I don’t understand Delta’s game. They want us to pay $15000 in spend on flights or $250K on a credit card to make Diamond—-and then say the perk of Diamond (upgrades when available) is going to be trashed—is just plain nuts. Who would buy into this game? I went from UA over to DL 3 yrs ago because DL did, over time, produce more reliability. DL didn’t give a damn that its FF program was the worst in the world. We’ll see now how much FF programs matter in the world. UA’s has traditionally been the best. I’m switching to them. Am already lifetime Premier Plat with 2.3 mm lifetime miles. If I had known DK was going to do this 3 yrs ago (when I switched), I wouldn’t have given 700K medallion miles to DL. I figure I can get to 3mm on UA in another 3 yrs if I stick with it. I’m a patient investor, and can stay with this for the long pull.

  62. SMHarman

    October 21, 2017 at 5:39 am

    So the American upgrade monster is being tamed to something more akin to the European model.

    This is also happening when the discounts for the domestic first / biz cabin are increasing.

    You want to sit there, pay to sit there. We’ll put you there if we have oversold coach but don’t expect it, be delighted it happened.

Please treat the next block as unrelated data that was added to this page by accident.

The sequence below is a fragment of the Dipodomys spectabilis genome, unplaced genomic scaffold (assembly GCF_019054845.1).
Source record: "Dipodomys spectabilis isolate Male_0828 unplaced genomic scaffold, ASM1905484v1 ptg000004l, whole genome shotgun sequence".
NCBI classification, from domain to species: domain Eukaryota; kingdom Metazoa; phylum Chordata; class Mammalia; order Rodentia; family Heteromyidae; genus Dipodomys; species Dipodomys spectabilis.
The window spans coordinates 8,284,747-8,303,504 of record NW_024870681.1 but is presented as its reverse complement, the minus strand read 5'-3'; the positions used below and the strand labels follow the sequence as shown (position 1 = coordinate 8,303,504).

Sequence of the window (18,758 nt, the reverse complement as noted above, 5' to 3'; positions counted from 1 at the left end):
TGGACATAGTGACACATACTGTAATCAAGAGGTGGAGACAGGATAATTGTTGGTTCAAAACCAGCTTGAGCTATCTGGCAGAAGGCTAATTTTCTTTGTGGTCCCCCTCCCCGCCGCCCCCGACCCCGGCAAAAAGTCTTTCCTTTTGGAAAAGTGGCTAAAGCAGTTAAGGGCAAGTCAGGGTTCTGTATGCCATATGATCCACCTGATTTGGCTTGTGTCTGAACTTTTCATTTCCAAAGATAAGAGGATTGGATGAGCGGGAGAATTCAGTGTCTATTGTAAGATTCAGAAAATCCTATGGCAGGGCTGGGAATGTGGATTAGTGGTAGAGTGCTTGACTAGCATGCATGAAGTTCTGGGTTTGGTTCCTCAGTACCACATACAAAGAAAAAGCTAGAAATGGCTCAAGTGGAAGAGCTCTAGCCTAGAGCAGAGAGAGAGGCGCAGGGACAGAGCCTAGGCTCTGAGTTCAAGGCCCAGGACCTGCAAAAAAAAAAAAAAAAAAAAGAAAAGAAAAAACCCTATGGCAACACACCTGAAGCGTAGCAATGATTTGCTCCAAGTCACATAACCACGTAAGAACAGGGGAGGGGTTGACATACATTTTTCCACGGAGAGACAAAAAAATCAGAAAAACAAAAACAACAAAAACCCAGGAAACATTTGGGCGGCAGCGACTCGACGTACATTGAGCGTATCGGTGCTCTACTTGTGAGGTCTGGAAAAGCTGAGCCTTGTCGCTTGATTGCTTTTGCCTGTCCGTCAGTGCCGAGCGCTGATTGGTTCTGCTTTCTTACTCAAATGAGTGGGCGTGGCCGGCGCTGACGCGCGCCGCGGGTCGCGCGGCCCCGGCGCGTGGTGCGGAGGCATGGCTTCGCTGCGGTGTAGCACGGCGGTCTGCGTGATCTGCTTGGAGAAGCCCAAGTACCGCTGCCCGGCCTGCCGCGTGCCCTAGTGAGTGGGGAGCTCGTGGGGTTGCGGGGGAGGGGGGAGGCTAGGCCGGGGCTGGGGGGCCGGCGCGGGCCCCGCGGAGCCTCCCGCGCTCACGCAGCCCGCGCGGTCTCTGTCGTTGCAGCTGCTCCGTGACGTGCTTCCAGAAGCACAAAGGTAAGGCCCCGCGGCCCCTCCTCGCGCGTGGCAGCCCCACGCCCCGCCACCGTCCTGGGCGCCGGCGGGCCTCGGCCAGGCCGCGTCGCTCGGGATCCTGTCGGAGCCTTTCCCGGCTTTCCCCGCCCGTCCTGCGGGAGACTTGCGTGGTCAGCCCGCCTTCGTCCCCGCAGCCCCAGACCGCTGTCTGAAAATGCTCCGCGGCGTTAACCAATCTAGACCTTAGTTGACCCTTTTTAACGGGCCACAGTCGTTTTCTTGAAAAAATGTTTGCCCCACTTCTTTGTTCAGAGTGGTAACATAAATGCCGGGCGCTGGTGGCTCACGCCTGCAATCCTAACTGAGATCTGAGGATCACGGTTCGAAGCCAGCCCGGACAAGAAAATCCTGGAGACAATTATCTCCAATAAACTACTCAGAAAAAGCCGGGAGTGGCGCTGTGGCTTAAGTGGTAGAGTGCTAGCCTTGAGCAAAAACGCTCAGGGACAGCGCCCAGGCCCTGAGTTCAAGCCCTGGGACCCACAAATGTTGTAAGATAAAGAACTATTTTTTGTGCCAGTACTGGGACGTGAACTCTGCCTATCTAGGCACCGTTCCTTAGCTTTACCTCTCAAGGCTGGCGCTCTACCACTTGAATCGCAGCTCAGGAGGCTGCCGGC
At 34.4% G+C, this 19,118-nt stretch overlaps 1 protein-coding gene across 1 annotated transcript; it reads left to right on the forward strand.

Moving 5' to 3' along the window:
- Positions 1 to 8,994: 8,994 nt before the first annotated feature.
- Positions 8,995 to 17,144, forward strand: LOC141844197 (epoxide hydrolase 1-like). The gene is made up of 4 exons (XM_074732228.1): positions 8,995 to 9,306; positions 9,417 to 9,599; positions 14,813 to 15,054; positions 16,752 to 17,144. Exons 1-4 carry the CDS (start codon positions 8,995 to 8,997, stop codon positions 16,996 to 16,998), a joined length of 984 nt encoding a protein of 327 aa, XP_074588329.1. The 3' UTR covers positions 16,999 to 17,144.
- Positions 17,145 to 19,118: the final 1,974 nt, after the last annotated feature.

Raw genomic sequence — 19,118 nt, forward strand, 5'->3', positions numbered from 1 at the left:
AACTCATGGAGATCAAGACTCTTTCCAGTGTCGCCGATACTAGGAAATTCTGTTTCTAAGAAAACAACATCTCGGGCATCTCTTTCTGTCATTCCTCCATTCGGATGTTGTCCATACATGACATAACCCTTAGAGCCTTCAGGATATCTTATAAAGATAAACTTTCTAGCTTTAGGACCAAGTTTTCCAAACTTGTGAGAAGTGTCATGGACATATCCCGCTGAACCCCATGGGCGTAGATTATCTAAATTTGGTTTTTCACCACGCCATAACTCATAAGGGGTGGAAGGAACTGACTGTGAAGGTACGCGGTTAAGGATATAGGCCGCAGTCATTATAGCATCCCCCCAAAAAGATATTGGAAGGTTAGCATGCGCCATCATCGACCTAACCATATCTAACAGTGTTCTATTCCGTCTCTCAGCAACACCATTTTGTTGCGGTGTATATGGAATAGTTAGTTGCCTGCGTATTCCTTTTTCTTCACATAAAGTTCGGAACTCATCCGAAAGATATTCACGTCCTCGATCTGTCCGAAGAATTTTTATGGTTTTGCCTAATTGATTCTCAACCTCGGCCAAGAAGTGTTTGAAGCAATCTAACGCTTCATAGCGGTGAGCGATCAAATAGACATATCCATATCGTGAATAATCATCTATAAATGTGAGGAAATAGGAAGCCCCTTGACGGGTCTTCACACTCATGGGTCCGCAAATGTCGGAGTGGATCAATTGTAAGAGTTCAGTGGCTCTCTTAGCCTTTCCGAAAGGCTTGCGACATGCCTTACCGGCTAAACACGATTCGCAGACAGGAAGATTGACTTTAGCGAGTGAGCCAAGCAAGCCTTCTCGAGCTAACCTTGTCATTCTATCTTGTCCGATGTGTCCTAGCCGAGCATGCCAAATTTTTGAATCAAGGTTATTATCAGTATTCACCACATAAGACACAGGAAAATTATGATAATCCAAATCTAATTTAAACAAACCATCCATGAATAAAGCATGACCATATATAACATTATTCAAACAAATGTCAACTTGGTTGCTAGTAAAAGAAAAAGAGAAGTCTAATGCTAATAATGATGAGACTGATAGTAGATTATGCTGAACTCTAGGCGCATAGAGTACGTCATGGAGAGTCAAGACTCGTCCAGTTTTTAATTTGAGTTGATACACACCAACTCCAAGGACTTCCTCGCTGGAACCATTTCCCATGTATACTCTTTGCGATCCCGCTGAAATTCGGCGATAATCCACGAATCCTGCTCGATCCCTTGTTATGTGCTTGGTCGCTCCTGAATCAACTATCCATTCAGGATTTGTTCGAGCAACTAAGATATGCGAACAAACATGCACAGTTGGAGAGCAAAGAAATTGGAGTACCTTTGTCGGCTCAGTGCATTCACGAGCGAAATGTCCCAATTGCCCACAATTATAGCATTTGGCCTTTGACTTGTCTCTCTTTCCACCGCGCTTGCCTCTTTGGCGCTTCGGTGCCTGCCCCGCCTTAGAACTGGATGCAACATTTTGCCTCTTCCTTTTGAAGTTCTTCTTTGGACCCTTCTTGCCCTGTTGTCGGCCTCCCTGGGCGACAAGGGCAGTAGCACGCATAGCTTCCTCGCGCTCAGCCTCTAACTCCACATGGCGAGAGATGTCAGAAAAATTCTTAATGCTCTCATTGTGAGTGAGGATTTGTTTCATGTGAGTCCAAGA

63. Rancher

    October 30, 2017 at 8:37 am

    A Delta apologist could not have said it better than the person making the last response.

    A few weeks ago Delta “upgraded” me to a middle seat near the front of coach. When I said that was no upgrade, that I wanted my old exit row seat back, they said the deed was done… get over it.

    Several times in the last year I have called Delta regarding their computing of miles, awarding of perks, and other assorted non sequiters in their frequent flier program. Lower level workers always agree with me, but have no power to act. When a supervisor comes on the line, she invariably refers me to a clause that says Delta can do whatever they want to do, even if it runs counter to their stated rules.

    While I realize that Delta needs to pinch its customers, especially its best customers to give the CEO a few million dollars more every year, the company’s arrogance can be truly astounding.